"Seven Commandments" redirects here. For the Noahide code, see Seven Laws of Noah. The pigs Snowball, Napoleon, and Squealer adapt Old Major's ideas into "a complete system of thought", which they formally name Animalism, an allegoric reference toCommunism. Soon after, Napoleon and Squealer partake in activities associated with the humans (drinking alcohol, sleeping in beds, trading), which were explicitly prohibited by the Seven Commandments. Squealer is employed to alter the Seven Commandments to account for this humanisation, an allusion to the Soviet government's revising of history in order to exercise control of the people's beliefs about themselves and their society.[45] The original commandments are:

1. Whatever goes upon two legs is an enemy.
2. Whatever goes upon four legs, or has wings, is a friend.
3. No animal shall wear clothes.
4. No animal shall sleep in a bed.
5. No animal shall drink alcohol.
6. No animal shall kill any other animal.
7. All animals are equal.
Later, Napoleon and his pigs secretly revise some commandments to clear themselves of accusations of law-breaking. The changed commandments are as follows, with the changes bolded: 4. No animal shall sleep in a bed with sheets.

5. No animal shall drink alcohol to excess.
6. No animal shall kill any other animal without cause.
Eventually, these are replaced with the maxims, "All animals are equal, but some animals are more equal than others", and "Four legs good, two legs better!" as the pigs become more human. This is an ironic twist to the original purpose of the Seven Commandments, which were supposed to keep order within Animal Farm by uniting the animals together against the humans and preventing animals from following the humans' evil habits. Through the revision of the commandments, Orwell demonstrates how simply political dogma can be turned into malleable propaganda.[46] The major change in the pigs' appearance comes in the very last pages of the book. By acting more and more like humans, and through taking on human characteristics (which range from running things to living in the house), the pigs eventually become indistinguishable from humans. Squealer and the other pigs even start walking on their hind legs, until, as the final line of the book says, "The creatures outside looked from pig to man, and from man to pig, and from pig to man again; but already it was impossible to say which was which."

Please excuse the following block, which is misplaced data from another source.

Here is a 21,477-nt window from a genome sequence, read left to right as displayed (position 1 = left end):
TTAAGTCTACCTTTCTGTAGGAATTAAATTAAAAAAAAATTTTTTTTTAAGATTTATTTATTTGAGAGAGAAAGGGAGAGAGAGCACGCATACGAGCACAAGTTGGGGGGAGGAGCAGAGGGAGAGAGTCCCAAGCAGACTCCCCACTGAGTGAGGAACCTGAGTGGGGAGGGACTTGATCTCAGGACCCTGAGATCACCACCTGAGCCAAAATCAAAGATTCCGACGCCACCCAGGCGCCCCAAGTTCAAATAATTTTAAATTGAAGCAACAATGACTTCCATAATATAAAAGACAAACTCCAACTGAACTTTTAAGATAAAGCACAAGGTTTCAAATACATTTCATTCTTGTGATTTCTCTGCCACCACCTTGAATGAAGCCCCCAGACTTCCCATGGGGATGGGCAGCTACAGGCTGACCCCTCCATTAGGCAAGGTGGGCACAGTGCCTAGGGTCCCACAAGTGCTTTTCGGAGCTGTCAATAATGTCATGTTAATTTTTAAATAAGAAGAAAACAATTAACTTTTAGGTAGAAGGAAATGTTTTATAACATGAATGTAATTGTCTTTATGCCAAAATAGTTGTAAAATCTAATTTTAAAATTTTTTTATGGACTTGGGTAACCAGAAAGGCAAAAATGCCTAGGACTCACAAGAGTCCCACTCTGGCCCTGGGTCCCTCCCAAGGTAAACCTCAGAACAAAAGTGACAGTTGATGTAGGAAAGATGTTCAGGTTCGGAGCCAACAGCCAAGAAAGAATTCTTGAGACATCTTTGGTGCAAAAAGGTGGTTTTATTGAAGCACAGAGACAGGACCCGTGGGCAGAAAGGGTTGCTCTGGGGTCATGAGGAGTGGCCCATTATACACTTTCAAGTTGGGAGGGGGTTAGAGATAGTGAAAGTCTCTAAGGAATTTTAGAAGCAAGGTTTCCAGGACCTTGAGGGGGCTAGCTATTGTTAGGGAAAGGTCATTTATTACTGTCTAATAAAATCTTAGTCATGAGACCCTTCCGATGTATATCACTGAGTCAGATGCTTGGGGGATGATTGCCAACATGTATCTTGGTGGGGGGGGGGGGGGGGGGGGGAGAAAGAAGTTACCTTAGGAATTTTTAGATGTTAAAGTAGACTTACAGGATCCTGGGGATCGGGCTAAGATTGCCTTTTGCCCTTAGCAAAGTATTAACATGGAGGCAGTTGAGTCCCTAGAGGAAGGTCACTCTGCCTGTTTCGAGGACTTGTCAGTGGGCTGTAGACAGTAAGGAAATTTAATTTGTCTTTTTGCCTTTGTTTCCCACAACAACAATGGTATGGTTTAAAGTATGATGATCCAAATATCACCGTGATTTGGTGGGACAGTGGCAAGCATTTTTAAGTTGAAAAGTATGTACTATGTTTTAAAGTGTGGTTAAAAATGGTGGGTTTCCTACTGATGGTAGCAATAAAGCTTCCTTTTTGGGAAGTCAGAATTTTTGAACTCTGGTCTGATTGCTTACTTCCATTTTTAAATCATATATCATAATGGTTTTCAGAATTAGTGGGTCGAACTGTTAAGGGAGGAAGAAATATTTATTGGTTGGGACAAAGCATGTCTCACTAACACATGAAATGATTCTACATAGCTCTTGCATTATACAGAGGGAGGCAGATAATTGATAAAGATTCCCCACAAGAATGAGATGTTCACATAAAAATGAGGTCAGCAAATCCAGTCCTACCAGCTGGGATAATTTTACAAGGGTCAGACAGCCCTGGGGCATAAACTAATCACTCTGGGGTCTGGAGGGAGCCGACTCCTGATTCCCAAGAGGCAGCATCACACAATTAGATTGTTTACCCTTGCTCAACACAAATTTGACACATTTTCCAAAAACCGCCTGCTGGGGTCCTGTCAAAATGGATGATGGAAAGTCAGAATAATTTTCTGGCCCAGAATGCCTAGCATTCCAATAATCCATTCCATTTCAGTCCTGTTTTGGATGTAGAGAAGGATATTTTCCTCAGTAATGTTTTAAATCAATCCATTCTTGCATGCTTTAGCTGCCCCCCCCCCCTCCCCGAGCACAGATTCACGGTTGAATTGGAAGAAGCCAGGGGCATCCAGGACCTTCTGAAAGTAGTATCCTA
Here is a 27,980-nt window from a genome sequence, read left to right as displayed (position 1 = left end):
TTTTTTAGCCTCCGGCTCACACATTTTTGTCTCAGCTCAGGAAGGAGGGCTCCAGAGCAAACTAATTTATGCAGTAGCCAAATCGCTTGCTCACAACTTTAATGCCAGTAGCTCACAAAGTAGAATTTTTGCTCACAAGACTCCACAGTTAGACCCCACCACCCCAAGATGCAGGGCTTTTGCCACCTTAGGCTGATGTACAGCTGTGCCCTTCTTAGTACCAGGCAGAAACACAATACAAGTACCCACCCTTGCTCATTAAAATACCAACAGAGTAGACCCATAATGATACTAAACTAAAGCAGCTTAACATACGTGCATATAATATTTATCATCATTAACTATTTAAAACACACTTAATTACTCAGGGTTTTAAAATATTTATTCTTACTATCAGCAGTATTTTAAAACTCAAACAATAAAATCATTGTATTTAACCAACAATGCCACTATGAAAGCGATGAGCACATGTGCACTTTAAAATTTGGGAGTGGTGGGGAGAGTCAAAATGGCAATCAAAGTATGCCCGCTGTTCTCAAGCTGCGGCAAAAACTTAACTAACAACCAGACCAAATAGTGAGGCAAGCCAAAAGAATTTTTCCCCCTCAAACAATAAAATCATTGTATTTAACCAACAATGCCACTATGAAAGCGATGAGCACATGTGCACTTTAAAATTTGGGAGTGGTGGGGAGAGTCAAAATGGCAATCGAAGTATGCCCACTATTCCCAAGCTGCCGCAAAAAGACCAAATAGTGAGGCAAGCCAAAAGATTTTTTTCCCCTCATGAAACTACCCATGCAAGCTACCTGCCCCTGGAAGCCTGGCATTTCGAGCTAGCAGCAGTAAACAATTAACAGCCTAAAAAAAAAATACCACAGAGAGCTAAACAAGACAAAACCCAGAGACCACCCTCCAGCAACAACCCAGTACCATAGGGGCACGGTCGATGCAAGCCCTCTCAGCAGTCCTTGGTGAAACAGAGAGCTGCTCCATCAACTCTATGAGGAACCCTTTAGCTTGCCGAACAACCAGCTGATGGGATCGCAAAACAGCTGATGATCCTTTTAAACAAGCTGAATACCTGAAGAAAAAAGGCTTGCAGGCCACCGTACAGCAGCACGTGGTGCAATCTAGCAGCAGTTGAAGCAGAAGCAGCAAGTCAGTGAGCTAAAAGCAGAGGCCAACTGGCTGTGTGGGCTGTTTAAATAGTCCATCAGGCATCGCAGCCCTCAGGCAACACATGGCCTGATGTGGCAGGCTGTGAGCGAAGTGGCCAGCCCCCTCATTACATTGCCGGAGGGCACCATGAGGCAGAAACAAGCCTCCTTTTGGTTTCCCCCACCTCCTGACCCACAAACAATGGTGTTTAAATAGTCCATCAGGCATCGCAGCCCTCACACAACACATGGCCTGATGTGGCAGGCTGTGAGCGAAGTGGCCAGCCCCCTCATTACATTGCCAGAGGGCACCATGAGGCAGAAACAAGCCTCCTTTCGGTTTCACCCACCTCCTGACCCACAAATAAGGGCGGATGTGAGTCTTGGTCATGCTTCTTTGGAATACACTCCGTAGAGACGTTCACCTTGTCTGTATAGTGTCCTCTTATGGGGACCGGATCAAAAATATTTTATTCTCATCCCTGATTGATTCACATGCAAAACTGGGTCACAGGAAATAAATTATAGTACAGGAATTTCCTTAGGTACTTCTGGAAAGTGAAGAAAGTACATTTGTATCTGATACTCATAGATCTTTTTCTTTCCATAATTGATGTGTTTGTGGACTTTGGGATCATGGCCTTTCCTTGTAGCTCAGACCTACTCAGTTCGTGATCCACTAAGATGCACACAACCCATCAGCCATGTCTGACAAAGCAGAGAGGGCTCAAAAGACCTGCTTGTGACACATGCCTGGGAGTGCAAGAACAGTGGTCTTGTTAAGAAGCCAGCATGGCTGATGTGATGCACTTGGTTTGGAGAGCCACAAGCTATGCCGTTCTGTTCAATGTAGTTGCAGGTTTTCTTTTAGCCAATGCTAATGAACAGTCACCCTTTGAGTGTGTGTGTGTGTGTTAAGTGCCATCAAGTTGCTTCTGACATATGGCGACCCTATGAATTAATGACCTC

The most obvious human-like trait is when the pigs start walking on two legs at the end of the book. The construction of the windmill is also a key to becoming more human. It's often said that one of the things that separates humans from other animals is the use of tools and this fits that category. In Chapter VI, the pigs move into the farmhouse and start sleeping in beds. Also in Chapter VI, Napoleon announces that they will start trading with neighboring farms. This trading and establishment of an economy, at this level, is a kind of social integration that is a human practice. Animals do hunt together, live together, but the function is strictly for survival. At this point in the novel, Napoleon and the pigs are initiating a regime who's goals (reached via the other animals' labor) are more than just for survival. They are for luxuries that only the pigs will enjoy - like alcohol. Of course, the pigs (and some other animals) write and speak as well! Probably the more obvious human traits. The pigs also rewrite history through the use of propaganda, so they have a media spinner (Squealer) for their government ideology: all human social institutions. Each of the commandments the pigs, I mean animals, created were to establish a distinguishing difference between themselves and humans. As we watch the pigs break these and change them subtly throughout the book, more and more human characteristics occur. I think a very pointed thing to notice is the humans that the animals come to resemble, those magnified by the efforts of communism that Orwell intended to criticize. I also think it ironic that the animals chosen to mimic humans were pigs. From the beginning, Squealer's manipulation through propaganda resembles the human effort to control other humans thoughts. In Chapter 9, when Napoleon generates a new liter of pigs almost single-handedly, we see the natural effort of humans to create a superior race. Throughout history, as different leaders have risen to power, their 'kind' whether that be in race or religion or something else, tends to have privileges, just like the new liter of pigs were about to receive special treatments by the other animals, and education. Animal Farm by George Orwell has parallels with the Russian Revolution of 1917 and yet it has similarities to any system in the world where power is a corrupting influence. The characters in the "fairy story" are representative of different types of people and the animals' humanization begins early when, even as animals, there is a need to have a form of civilization with rules and leaders (the pigs) and, therefore, inevitably, a "system." The irony of "animalism" and its good intentions highlight the way human nature invades even the most simplistic ideas and channels them into something of benefit to, in this case, the pigs. Orwell is clever to always attribute distinct human qualities separately; for example, Snowball is the visionary, Squealer is the persuader, the dogs are the brute force and Napoleon is self-serving. This ensures that the animals are not complex characters.  In chapter 2, the Seven Commandments are painted on the wall and, subsequent to this, there is a discussion about being created "equal." The animals supposedly reject anything that may be considered human- clothes, beds and so on- but their inability to recognize that rules and the conflict that results are human characteristics, cements their inevitable failure. The fact that, "The importance of keeping the pigs in good health was all too obvious," (ch 3) means that a hierarchy now exists instead of each animal's worth being measured against what needs to be done and which animal can do it. The survival of the smartest rather than survival of the fittest, which is standard in the animal kingdom, is a concrete humanizing factor as the superiority of the pigs is confirmed.   As the story develops, the pigs begin to enjoy more human comforts and one by one the Seven Commandments are amended to ensure that no animal can question the pigs who are firmly in control. Drinking milk, sleeping in the farm house, sleeping in beds, drinking alcohol and killing innocent animals reveals their growing aptitude for being human. The development of human characteristics by the pigs are accepted by the reader as inevitable and the helplessness of the other animals also confirms that the pigs are becoming more human. By the end, there is little difference between pig and person and it is "impossible to say which is which" (chapter 10).